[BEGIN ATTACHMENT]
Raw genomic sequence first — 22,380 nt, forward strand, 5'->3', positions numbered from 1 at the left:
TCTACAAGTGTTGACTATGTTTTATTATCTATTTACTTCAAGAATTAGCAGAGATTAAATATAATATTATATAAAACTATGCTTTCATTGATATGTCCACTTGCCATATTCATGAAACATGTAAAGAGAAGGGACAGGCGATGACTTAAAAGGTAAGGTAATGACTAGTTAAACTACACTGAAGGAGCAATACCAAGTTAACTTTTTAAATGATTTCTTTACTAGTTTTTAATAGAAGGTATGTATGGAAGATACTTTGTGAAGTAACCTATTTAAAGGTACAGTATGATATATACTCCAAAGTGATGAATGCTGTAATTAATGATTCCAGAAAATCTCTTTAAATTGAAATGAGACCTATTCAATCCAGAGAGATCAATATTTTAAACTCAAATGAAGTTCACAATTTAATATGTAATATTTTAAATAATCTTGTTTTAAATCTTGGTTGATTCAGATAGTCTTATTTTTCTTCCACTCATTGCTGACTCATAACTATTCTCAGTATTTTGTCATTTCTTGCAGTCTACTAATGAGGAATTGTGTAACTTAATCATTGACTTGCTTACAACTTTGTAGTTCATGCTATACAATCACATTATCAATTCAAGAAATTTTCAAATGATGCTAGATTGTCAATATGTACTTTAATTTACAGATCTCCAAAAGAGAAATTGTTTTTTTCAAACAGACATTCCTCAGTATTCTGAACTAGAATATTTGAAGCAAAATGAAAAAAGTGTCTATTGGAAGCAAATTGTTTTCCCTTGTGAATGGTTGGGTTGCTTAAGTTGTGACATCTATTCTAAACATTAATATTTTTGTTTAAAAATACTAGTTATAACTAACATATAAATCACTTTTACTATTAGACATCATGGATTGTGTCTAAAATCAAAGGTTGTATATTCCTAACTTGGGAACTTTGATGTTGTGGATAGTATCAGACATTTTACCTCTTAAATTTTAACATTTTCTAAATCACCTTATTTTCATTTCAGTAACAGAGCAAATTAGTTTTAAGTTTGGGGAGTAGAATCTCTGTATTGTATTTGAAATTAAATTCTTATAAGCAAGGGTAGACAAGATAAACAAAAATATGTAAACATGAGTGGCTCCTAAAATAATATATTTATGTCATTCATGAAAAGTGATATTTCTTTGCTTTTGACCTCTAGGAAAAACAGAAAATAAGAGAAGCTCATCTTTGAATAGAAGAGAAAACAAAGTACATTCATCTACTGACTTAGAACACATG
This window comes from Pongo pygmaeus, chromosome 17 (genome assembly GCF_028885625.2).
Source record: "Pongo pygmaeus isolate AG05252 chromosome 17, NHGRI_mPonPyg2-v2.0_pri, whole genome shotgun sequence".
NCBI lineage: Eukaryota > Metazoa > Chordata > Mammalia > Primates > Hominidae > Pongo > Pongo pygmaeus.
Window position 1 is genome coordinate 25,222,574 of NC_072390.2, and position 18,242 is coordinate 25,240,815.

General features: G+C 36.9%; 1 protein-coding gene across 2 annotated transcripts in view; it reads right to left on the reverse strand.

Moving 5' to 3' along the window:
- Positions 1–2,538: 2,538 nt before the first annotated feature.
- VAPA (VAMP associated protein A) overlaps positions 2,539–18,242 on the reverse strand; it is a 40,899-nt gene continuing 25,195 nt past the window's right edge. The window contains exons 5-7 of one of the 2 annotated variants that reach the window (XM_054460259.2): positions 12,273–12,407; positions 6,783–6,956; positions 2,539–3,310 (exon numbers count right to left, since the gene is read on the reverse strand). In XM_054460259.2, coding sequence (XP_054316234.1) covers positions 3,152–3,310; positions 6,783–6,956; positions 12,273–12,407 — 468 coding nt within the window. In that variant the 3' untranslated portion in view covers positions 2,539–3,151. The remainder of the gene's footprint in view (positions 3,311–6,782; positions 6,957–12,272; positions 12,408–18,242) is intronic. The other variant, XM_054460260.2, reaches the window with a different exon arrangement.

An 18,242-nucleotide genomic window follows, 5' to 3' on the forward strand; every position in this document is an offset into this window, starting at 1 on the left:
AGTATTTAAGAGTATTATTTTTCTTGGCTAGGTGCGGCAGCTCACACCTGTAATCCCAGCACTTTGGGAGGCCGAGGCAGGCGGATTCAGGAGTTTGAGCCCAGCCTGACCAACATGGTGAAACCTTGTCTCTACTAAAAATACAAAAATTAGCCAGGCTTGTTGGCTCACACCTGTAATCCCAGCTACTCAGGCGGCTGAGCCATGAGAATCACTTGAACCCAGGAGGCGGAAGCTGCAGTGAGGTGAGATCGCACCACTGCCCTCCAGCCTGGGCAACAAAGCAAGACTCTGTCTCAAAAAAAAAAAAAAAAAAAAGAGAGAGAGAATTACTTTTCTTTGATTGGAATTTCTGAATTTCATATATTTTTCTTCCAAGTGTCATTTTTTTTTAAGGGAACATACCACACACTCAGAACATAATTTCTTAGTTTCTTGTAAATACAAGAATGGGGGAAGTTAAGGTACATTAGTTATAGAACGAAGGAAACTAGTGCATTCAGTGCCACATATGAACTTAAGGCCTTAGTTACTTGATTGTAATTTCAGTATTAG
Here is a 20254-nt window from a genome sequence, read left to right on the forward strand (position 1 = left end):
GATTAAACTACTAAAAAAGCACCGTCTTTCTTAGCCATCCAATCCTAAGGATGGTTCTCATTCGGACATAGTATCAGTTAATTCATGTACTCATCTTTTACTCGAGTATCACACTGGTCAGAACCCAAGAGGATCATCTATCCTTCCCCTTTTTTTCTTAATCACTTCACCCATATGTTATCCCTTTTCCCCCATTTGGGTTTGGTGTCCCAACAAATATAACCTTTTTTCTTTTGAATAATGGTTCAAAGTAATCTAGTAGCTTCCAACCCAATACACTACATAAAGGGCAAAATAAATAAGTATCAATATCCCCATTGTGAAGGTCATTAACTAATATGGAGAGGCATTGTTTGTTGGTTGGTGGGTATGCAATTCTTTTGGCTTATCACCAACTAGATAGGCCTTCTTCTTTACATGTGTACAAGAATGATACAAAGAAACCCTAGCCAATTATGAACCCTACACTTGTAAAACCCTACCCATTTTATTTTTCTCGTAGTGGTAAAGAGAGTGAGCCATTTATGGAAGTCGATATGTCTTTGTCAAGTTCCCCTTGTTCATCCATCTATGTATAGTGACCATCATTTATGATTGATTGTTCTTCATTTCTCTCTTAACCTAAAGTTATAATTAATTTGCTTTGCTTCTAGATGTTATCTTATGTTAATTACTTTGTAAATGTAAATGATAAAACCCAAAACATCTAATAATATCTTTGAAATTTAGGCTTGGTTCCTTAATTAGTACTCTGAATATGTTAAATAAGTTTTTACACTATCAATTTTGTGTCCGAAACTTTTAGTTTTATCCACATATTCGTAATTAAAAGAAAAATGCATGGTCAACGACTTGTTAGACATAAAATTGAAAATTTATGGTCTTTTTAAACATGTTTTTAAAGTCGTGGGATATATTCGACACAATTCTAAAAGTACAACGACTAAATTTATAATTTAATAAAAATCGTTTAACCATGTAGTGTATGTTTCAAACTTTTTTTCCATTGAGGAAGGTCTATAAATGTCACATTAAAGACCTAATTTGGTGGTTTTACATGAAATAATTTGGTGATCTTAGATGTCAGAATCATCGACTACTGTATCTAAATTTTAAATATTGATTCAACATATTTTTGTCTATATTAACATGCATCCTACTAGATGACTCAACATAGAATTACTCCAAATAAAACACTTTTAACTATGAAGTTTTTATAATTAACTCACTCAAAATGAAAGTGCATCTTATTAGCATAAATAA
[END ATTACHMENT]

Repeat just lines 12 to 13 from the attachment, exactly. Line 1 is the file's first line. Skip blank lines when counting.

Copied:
AGTATTTAAGAGTATTATTTTTCTTGGCTAGGTGCGGCAGCTCACACCTGTAATCCCAGCACTTTGGGAGGCCGAGGCAGGCGGATTCAGGAGTTTGAGCCCAGCCTGACCAACATGGTGAAACCTTGTCTCTACTAAAAATACAAAAATTAGCCAGGCTTGTTGGCTCACACCTGTAATCCCAGCTACTCAGGCGGCTGAGCCATGAGAATCACTTGAACCCAGGAGGCGGAAGCTGCAGTGAGGTGAGATCGCACCACTGCCCTCCAGCCTGGGCAACAAAGCAAGACTCTGTCTCAAAAAAAAAAAAAAAAAAAAGAGAGAGAGAATTACTTTTCTTTGATTGGAATTTCTGAATTTCATATATTTTTCTTCCAAGTGTCATTTTTTTTTAAGGGAACATACCACACACTCAGAACATAATTTCTTAGTTTCTTGTAAATACAAGAATGGGGGAAGTTAAGGTACATTAGTTATAGAACGAAGGAAACTAGTGCATTCAGTGCCACATATGAACTTAAGGCCTTAGTTACTTGATTGTAATTTCAGTATTAG
Here is a 20254-nt window from a genome sequence, read left to right on the forward strand (position 1 = left end):